More bold than I ought to be, I can imagine a securities-related company opening a rural division with more than banking and inheritance estate issues... but with land-trust issues and intensive cautious, longterm, sound land management that can increase land value for almost any owner by 5 to 25 percent. Your company or affiliate could actually own Rural System for financial advantage, good P-R, directed philanthropy, and advantages from a select customer/client base as well as for the rest of us.

Index Insurance Has Potential To Help Manage Climate Risks And Reduce Poverty
July 24th, 2009

Climate has always presented a challenge to farmers, herders, fishermen and others whose livelihoods are closely linked to their environment, particularly those in poor areas of the world. A type of insurance, called index insurance, now offers significant opportunities as a climate-risk management tool in developing countries, according to a new publication launched June 24 during a workshop at the Global Humanitarian Forum (GHF) in Geneva.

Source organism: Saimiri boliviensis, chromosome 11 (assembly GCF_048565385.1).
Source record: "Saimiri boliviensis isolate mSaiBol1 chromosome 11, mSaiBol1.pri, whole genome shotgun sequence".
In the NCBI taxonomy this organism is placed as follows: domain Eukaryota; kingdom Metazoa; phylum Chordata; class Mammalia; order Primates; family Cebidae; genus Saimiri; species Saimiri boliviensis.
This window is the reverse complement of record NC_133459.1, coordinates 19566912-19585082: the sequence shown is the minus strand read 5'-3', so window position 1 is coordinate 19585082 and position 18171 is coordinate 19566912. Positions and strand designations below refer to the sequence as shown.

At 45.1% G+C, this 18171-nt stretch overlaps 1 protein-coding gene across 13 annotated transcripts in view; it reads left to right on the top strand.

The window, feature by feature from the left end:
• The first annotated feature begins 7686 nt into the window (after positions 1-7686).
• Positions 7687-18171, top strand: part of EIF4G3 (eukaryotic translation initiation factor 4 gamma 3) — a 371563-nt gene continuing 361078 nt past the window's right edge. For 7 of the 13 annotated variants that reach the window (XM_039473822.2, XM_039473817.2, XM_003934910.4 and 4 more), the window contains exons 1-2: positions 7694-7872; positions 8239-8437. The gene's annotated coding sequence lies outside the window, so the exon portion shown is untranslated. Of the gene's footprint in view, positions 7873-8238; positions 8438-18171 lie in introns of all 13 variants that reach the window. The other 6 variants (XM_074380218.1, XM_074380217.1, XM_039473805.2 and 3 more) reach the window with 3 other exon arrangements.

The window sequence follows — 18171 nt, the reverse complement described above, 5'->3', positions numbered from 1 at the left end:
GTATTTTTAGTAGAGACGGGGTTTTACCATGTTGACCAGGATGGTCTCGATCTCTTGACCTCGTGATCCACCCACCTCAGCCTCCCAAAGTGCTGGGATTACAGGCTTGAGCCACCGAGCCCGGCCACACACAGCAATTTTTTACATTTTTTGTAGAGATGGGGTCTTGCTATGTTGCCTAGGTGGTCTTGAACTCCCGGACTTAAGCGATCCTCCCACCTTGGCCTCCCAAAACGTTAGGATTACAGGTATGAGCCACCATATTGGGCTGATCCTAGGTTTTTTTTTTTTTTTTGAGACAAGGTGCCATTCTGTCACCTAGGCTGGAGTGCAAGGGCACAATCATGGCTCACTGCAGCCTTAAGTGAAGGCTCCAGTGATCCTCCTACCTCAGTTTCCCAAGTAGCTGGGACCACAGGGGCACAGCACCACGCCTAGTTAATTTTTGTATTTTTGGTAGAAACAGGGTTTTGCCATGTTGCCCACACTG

Green investments a legal responsibility, say UN and top asset managers
July 24th, 2009

‘Green’ investments are no longer just a luxury, but are now a legal responsibility, according to a new report by the United Nations Environment Programme (UNEP) and a powerful group of asset managers controlling some $2 trillion in assets. The 120-page publication released today argues that if investment consultants and others do not incorporate environmental, social and governance (ESG) considerations into their services, they face "a very real risk that they will be sued for negligence."

Farm insurance may help poor confront climate riskJ
uly 24th, 2009 A new form of insurance that covers risks such as droughts or floods could help small farmers in developing countries cope with worsening impacts of global warming, a U.N. backed report said on Wednesday.

Under "index insurance", payouts are linked to a yardstick such as a shortfall of rains in the maize growing season in Malawi or the height of the Mekong River near rice paddies in Vietnam that risk flooding.

Perhaps you will share ideas with me about some of the topic(s) above .

Rural System
Robert H. Giles, Jr.
October 14, 2006